From ESPN.com’s Marc Stein:
Keep an eye on Atlanta Hawks guard Kirk Hinrich. If the Lakers can’t make a splashy move for the elite point guard they crave — a long shot at best at this point — and can’t swing a deal for top fallback choice Ramon Sessions, taking Hinrich and his $8.1 million salary into their $8.9 million Lamar Odom trade exception is a natural move to give L.A. some semblance of an upgrade in the backcourt going into the postseason.
The Hawks, as always, want to reduce payroll and would gladly take a future draft pick back for Hinrich, who’s no longer part of their plans. The Lakers, though, are rather skittish themselves about adding payroll these days, which is why they gave Odom away to the rival Mavericks in the first place and could actually prevent them from doing anything.
L.A. would naturally want Atlanta to take back some salary in a Hinrich deal, but there’s zero chance of that happening.
For the Lakers, the main reason to do this trade would be that they desperately need someone who can provide penetration and outside shooting, and Hinrich is indeed a point guard. On the other hand, Kirk Hinrich has not been playing basketball well. At all. Which is an issue.
Hinrich was an extremely promising young guard in the 06-07 season, when he scored 16.6 points per game on 44.8% shooting from the field and 41.5% from beyond the arc while playing excellent defense, but has been in a kind of downward spiral ever since. This year, the 31-year old Hinrich is averaging 4.8 points and 2.5 assists per game on 34.0%/23.7%/57.1% shooting, and has an abysmal PER of 7.17.
There’s a chance that Hinrich could re-find his old form playing with Bryant, Gasol, and Bynum, but this would be the definition of a desperation trade for the Lakers.
The second round was supposed to be when things got exciting. Instead, the San Antonio Spurs put on an absolute clinic at home, blowing out the Oklahoma City Thunder, 124-92 to take a 1-0 series lead.
Just about everything went in for San Antonio, particularly for LaMarcus Aldridge and Kawhi Leonard, who combined for 63 points. How dominant were they?
Aldridge in particular got anything he wanted against the Thunder. Oklahoma City’s stars were quiet, with Kevin Durant scoring just 16 points and Russell Westbrook 14. San Antonio controlled the game from the start and Oklahoma City never recovered from the opening punch.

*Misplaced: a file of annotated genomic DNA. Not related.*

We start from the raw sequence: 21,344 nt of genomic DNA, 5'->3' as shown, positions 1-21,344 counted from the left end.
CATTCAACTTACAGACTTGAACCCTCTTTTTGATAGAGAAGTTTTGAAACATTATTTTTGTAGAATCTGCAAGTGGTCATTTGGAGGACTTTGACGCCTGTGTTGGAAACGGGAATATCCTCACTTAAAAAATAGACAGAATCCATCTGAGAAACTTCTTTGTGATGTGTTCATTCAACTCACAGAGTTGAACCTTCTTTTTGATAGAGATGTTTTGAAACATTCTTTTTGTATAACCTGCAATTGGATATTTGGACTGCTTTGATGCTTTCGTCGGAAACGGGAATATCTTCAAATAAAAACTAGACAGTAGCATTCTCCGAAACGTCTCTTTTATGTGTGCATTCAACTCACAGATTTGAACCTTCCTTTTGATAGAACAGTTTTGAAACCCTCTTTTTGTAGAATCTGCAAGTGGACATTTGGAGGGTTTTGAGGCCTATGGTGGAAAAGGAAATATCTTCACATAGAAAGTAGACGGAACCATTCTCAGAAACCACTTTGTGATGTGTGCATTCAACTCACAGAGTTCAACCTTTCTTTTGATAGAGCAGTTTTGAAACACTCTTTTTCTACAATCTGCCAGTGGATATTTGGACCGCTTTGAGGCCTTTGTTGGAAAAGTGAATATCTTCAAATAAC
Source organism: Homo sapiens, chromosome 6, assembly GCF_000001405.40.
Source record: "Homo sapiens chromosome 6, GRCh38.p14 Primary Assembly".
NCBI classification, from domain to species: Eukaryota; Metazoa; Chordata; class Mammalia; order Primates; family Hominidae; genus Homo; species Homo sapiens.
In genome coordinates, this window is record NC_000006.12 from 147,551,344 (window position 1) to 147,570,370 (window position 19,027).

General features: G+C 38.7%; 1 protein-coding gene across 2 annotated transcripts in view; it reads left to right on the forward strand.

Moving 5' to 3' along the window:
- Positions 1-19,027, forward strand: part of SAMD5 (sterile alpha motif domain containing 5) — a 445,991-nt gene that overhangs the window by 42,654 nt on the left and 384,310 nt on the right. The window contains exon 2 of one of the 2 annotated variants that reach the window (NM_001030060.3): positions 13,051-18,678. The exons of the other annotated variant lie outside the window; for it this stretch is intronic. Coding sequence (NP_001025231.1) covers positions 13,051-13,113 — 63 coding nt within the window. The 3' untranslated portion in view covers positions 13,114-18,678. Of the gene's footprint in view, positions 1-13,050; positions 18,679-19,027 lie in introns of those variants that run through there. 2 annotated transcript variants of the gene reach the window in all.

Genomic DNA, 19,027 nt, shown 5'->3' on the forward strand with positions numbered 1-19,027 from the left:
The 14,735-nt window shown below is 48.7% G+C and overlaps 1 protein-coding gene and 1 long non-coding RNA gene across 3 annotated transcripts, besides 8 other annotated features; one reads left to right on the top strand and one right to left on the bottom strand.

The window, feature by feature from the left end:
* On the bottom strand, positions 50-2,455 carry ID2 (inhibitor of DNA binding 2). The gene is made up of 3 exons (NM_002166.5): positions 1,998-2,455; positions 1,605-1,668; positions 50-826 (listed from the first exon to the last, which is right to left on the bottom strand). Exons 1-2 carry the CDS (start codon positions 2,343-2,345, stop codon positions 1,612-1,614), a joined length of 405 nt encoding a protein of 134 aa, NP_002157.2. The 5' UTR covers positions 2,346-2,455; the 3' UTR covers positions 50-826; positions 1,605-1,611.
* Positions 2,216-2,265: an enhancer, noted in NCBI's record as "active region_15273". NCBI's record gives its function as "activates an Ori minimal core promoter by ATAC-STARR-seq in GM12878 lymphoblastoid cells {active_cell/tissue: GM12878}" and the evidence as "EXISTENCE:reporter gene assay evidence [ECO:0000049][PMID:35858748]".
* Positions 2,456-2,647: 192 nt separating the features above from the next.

It’s hard to imagine Durant and Westbrook are this ineffective again, and hopefully the rest of this series will be a little more competitive. But the Spurs did what the Spurs do, and did nothing to shake the feeling that they’re the favorites to win the west, now that Stephen Curry‘s status is unknown.
ATLANTA (AP) A year ago, Atlanta’s magical season ended with a resounding sweep by Cleveland in the Eastern Conference final.
Now, the Hawks have another shot at LeBron James and the Cavaliers.
Feeling confident after an opening-round victory over Boston, the Hawks returned to practice Saturday to begin preparations for the best-of-seven series.
Game 1 is Monday night in Cleveland.
The Hawks were the top-seeded team in the East last season after a record 60-win campaign. It didn’t do them much good against the Cavaliers, who steamrolled Atlanta in four straight games.
Even though they slipped to 48 wins and fourth in the conference, the Hawks actually sound a bit more confident heading into this matchup, largely because of their improved defense and rebounding.
For the second consecutive year, the Warriors have lost their lead assistant to another team. When the Pelicans hired Alvin Gentry during last year’s playoffs, Steve Kerr promoted Luke Walton to associate head coach and added former journeyman big man Jarron Collins to the bench. Now that Walton is headed to the Lakers as their next head coach, the Warriors will go outside the organization to find a replacement, according to ESPN.com’s Marc Stein. And one name that will likely not be in the mix is David Blatt, who very nearly became an assistant under Kerr in 2014 before being offered the Cavaliers’ head job.
Given Walton’s success this season as interim head coach while Kerr recovered from back surgery, this will undoubtedly be the most attractive assistant job in the league.
In the last few years, NBA head coaching salaries have skyrocketed, and new Lakers coach Luke Walton is no exception. According to the Los Angeles Times‘ Mike Bresnahan, Walton is getting $25 million over five years, which is the same as Steve Kerr’s deal with the Warriors, now-former Knicks coach Derek Fisher’s deal in New York, and Fred Hoiberg’s deal with the Bulls.
This kind of money has become standard for head coaches who don’t also have front-office power. Tom Thibodeau and Stan Van Gundy both get between $7 and $8 million annually to do both jobs. Given how good Walton’s current situation with the Warriors is, the Lakers probably had to be on the high end of the coaching spectrum to get him to leave.